An hour's drive south of my London flat, I find myself weaving and winding through country lanes; the bright light of an autumnal afternoon showing off the changing shades of the overhanging trees. Every time I drive through shadows, the Rolls-Royce Wraith's Starlight Headliner catches my eye, each of the 1,000 LED lights illuminating the cabin as if I'm beneath a star-filled sky. But as an oncoming truck acutely reminds me of the Wraith's 6ft, 5in width, I turn off the roads meandering past its Goodwood birthplace and go in search of something wider.
The Rolls-Royce Wraith 2015 – any Rolls-Royce, it's probably fair to say – is not a car to enjoy on twisting country lanes. Even if this is considered the small one, it is absolutely vast. A great big barge of a car with a bonnet so long you only know vaguely where the front is because of the Spirit of Ecstasy ornament perched above the radiator. Famously sitting atop all Rollers, here she stands at a lower, more aggressive angle – a clue as to why the Wraith is a car for driving, not one to be driven in.
This is the fastest, most powerful Rolls-Royce ever. It has a 6.6-litre. twin-turbocharged V12 engine producing 624 horsepower and dragging the 2.4-tonne Wraith to 60mph in 4.4 seconds. That's the same power as a Tesla Model S P85D and the same 0-60 as the BMW i8; it's enough to make you believe the big Roller is somehow defying physics.
Exploring the Wraith's split personality is where you will find it shining most brightly; as much as it surges forward when you sink your foot into the thick lambswool carpet – and it sounds wonderful on full throttle – the Wraith is just as happy when driven sedately. Leaving the chocolate-box scenery of Sussex behind, I head for the M40 and Manchester. The setting sun causes the cabin to be bathed in light from the Starlight roof – a £9,000 upgrade, since you have probably asked, and more if you want Rolls-Royce to create your favourite constellation with the LEDs.
Everywhere you look in the Wraith's cabin you will see the final word in luxury motoring. The leather is buttery soft, the wool floormats deep enough to sink your feet into, the armrest perfectly positioned and the steering almost impossibly light in town, before weighing up nicely at speed. It may have enough power to embarrass almost anything else on the road, but traffic light Grand Prixs are not primarily what the Wraith was built for.
This is a GT car, a grand tourer, if ever there was one. A car for wafting up and down whole countries at a time, hoovering up motorways in near silence and asking for only occasional prods of the loud pedal.
The Wraith does this exceptionally well. The lack of cabin noise at motorway speeds is almost eerie, and driving carefully around town causes little more than a whisper from that monstrous V12; I could have sworn it was electric the first time I set off, silently steering the Rolls between parked cars like a battleship down a canal.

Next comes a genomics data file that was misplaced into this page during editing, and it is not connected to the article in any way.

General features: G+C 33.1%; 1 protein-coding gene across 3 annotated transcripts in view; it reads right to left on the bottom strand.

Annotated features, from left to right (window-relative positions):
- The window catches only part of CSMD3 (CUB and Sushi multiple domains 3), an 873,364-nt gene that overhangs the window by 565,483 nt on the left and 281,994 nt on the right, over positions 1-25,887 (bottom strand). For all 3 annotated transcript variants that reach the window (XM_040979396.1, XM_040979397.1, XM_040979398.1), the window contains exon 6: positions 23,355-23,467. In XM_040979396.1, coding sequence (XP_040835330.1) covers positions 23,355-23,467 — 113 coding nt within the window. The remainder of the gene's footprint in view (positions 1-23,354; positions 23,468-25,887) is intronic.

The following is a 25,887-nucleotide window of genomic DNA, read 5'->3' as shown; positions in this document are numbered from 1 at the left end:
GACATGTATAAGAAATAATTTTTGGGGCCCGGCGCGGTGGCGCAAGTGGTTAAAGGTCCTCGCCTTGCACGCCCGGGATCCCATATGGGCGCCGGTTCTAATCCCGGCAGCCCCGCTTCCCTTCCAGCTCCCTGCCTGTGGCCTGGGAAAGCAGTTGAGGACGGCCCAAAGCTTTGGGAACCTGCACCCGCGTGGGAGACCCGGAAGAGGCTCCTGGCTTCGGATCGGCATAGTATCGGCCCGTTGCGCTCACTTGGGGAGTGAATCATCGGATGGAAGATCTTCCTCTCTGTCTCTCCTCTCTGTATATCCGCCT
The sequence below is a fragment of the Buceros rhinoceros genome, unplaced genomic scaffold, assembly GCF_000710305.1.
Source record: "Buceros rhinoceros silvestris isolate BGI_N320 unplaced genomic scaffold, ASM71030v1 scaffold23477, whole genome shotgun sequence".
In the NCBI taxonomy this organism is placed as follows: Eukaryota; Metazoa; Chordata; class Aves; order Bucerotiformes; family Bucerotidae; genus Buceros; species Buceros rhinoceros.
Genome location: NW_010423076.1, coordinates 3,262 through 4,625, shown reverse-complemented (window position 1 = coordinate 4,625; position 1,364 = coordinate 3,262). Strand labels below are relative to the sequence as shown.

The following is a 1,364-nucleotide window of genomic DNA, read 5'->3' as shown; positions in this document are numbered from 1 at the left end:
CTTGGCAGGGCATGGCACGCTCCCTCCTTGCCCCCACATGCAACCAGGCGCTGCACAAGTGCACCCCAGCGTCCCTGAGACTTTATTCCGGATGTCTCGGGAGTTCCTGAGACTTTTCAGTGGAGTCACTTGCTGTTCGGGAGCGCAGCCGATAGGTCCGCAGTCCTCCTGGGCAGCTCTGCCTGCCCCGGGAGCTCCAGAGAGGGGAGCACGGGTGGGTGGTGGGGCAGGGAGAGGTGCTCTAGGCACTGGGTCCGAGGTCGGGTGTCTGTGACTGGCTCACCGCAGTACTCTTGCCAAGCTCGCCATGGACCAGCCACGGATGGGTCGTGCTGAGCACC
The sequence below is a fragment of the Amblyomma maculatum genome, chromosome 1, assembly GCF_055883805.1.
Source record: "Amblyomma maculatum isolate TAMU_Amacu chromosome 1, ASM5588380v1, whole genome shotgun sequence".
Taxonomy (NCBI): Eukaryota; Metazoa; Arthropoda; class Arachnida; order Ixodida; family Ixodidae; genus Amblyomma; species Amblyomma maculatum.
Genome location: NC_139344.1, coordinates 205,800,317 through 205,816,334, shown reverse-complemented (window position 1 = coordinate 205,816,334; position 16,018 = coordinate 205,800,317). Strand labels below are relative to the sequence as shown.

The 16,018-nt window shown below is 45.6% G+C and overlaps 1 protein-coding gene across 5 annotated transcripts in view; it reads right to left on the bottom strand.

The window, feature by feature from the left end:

Technology, Rolls-Royce style
But what about the technology? Where for Tesla and BMW's i range, tech is at the very forefront of everything they stand for, the Wraith employs technology that acts more like a butler, doing its best to equally help you and keep out of your way. The most interesting tech comes from the eight-speed automatic gearbox, which uses the car's GPS to know what corners are coming next, and therefore which gear would be best. The result is hard to spot, since gear changes are barely noticeable, but this is exactly the point.
The Wraith's infotainment system is a very close relation of parent-company BMW's excellent iDrive, with large screen, control dial and head-up display for showing your speed, sat-nav instructions, and warnings of unsighted pedestrians spotted by the night vision camera.
There is plenty of other tech here, but it's more a case of "If Rolls-Royce did technology...". There are umbrellas concealed in the front wheel arches, ready to deploy if it's raining when you arrive at the races.
The doors open backwards and, because they're rather heavy and it's a bit of a stretch, there is a button to close them electrically. Other RR-spec tech includes wheel centres, which always stay the right way up, so they're all nice and neat when you park, and a "Power Reserve" dial instead of a rev counter.
A single cause for complaint is the sat-nav's lack of knowing how wide the Wraith is. It draws from the same BMW database used by my Mini, so often directed the Rolls down tiny roads when slightly longer but much wider routes were ignored.
- Ultimate luxury and comfort; there is no better place to travel cross-country
- Sports car fast when it needs to be
- Huge options list and bespoke tailoring makes every Wraith truly unique
- Struggles to get more than 20 miles per gallon
- Sat-nav doesn't know how wide the car is, so will take you down very narrow roads
- Out of reach for 99.9% of us
Spending £320,000 on a car – as this option-packed Wraith costs after tax – is a ludicrous idea for 99% of us. But, like the £8,500 Vertu phone I used earlier in 2015, there is clearly a market for extreme luxury. Yes, a much cheaper Bentley, Aston Martin or Mercedes probably feels similar to drive and ride in, but the Rolls-Royce name alone carries this car into a different league. The Wraith might not be a better car than some of its cheaper rivals, but owning and driving one is a better experience – and besides, asking "shall we take the Rolls?" never, ever gets old.